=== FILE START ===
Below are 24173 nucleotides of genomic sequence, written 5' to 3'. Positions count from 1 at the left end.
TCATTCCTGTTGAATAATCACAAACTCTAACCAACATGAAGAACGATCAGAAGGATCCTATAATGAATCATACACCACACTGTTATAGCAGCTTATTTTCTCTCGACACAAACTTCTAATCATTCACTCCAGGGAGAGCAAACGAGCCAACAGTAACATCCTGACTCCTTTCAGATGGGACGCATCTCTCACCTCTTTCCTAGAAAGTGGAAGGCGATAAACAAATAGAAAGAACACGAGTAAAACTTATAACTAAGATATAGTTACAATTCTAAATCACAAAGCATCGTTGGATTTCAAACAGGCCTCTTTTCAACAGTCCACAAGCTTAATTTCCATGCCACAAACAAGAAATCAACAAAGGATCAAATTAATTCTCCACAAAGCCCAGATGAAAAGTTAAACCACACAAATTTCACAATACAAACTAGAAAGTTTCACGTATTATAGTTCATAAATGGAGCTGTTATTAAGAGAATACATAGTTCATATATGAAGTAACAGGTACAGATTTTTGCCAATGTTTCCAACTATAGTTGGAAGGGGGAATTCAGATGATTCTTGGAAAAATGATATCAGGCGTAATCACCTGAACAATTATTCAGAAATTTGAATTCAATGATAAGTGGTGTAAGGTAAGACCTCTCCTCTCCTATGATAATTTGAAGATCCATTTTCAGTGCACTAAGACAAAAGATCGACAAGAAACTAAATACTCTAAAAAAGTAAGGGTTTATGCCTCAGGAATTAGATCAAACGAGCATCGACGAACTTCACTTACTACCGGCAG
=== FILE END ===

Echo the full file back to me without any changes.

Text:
Below are 24173 nucleotides of genomic sequence, written 5' to 3'. Positions count from 1 at the left end.
TCATTCCTGTTGAATAATCACAAACTCTAACCAACATGAAGAACGATCAGAAGGATCCTATAATGAATCATACACCACACTGTTATAGCAGCTTATTTTCTCTCGACACAAACTTCTAATCATTCACTCCAGGGAGAGCAAACGAGCCAACAGTAACATCCTGACTCCTTTCAGATGGGACGCATCTCTCACCTCTTTCCTAGAAAGTGGAAGGCGATAAACAAATAGAAAGAACACGAGTAAAACTTATAACTAAGATATAGTTACAATTCTAAATCACAAAGCATCGTTGGATTTCAAACAGGCCTCTTTTCAACAGTCCACAAGCTTAATTTCCATGCCACAAACAAGAAATCAACAAAGGATCAAATTAATTCTCCACAAAGCCCAGATGAAAAGTTAAACCACACAAATTTCACAATACAAACTAGAAAGTTTCACGTATTATAGTTCATAAATGGAGCTGTTATTAAGAGAATACATAGTTCATATATGAAGTAACAGGTACAGATTTTTGCCAATGTTTCCAACTATAGTTGGAAGGGGGAATTCAGATGATTCTTGGAAAAATGATATCAGGCGTAATCACCTGAACAATTATTCAGAAATTTGAATTCAATGATAAGTGGTGTAAGGTAAGACCTCTCCTCTCCTATGATAATTTGAAGATCCATTTTCAGTGCACTAAGACAAAAGATCGACAAGAAACTAAATACTCTAAAAAAGTAAGGGTTTATGCCTCAGGAATTAGATCAAACGAGCATCGACGAACTTCACTTACTACCGGCAG